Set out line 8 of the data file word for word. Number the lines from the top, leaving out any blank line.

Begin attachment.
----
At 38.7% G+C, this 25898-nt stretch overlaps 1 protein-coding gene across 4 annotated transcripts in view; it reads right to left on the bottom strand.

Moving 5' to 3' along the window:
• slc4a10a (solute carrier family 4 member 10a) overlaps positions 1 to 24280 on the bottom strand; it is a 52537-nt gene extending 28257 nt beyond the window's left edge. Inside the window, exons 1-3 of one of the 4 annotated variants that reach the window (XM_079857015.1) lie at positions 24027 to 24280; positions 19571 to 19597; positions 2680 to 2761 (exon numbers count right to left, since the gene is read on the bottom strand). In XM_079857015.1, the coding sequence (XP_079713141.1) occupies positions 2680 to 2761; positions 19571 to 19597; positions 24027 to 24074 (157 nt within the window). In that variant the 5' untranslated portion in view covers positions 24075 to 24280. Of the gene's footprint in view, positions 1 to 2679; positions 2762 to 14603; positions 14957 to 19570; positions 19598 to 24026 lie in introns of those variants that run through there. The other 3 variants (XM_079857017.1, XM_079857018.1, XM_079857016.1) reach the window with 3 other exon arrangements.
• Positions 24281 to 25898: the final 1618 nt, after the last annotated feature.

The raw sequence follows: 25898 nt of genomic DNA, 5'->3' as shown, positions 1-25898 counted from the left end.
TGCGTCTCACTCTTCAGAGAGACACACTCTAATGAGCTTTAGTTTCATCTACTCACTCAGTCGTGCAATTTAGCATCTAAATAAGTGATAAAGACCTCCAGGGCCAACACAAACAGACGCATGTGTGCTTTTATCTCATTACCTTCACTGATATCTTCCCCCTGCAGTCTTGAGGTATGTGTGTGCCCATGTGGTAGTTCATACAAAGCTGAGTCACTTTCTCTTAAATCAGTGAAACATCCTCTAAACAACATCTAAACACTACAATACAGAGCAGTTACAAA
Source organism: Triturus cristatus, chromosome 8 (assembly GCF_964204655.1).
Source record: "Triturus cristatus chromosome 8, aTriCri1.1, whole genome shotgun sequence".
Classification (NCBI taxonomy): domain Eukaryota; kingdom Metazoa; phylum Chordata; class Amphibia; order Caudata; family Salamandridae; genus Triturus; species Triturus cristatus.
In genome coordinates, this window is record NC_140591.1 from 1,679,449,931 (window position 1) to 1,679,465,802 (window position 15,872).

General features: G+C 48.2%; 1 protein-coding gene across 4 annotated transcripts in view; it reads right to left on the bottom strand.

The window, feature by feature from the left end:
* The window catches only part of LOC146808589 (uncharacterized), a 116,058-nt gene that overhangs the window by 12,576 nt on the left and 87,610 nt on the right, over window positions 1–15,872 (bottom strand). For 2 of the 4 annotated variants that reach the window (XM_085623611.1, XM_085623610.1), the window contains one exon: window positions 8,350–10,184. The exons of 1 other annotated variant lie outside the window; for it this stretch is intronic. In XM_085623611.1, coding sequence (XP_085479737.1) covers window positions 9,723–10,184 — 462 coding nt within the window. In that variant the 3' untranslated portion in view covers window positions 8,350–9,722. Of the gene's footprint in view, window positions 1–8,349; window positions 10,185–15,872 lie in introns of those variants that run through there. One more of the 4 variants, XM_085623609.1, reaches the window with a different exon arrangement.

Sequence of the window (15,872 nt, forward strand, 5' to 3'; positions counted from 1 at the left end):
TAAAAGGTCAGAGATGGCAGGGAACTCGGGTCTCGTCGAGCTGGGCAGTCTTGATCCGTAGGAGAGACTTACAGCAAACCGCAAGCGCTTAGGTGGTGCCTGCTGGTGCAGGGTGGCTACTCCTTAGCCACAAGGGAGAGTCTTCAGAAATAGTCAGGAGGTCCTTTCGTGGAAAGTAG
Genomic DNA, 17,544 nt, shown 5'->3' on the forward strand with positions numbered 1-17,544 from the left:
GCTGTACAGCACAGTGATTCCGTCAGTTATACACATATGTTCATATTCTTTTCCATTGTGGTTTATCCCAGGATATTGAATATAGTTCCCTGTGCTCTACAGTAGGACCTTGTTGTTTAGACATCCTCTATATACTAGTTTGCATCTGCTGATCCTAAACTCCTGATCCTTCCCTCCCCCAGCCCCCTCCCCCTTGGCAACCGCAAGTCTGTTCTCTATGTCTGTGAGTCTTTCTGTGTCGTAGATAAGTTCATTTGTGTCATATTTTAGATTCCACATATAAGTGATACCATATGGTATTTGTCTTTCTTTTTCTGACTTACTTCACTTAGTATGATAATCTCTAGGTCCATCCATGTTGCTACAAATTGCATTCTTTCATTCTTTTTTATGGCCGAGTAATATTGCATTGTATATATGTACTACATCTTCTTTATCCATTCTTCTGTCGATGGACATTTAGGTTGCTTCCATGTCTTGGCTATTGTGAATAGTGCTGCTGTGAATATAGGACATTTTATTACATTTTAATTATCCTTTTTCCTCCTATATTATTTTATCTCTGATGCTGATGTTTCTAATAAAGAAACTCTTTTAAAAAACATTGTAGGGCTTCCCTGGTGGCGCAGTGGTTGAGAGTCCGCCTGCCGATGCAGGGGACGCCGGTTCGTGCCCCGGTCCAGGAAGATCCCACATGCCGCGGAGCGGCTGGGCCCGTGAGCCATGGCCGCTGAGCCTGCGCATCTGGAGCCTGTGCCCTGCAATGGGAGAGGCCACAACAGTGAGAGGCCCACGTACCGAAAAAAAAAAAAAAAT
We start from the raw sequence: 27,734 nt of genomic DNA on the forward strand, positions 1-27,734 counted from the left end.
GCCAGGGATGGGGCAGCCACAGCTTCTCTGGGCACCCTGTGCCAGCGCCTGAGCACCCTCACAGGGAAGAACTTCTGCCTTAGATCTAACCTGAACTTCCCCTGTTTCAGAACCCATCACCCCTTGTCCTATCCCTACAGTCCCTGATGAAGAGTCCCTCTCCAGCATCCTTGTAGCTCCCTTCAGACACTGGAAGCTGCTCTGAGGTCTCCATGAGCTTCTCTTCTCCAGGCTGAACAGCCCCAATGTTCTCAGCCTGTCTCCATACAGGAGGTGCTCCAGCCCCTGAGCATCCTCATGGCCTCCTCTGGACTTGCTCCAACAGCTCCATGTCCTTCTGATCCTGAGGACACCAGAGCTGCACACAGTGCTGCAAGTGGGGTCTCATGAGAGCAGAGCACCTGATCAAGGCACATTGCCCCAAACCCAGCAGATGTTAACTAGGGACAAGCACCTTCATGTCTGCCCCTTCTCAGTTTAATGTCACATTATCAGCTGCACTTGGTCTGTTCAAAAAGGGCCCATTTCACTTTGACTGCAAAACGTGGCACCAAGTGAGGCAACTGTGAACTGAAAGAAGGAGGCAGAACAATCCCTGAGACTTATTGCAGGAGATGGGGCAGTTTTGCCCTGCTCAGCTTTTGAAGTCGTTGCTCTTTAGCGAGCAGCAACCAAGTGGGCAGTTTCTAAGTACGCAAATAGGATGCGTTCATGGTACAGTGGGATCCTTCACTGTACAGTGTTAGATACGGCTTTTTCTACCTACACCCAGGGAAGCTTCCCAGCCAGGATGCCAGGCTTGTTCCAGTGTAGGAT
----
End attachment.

Source record: "Triturus cristatus chromosome 8, aTriCri1.1, whole genome shotgun sequence".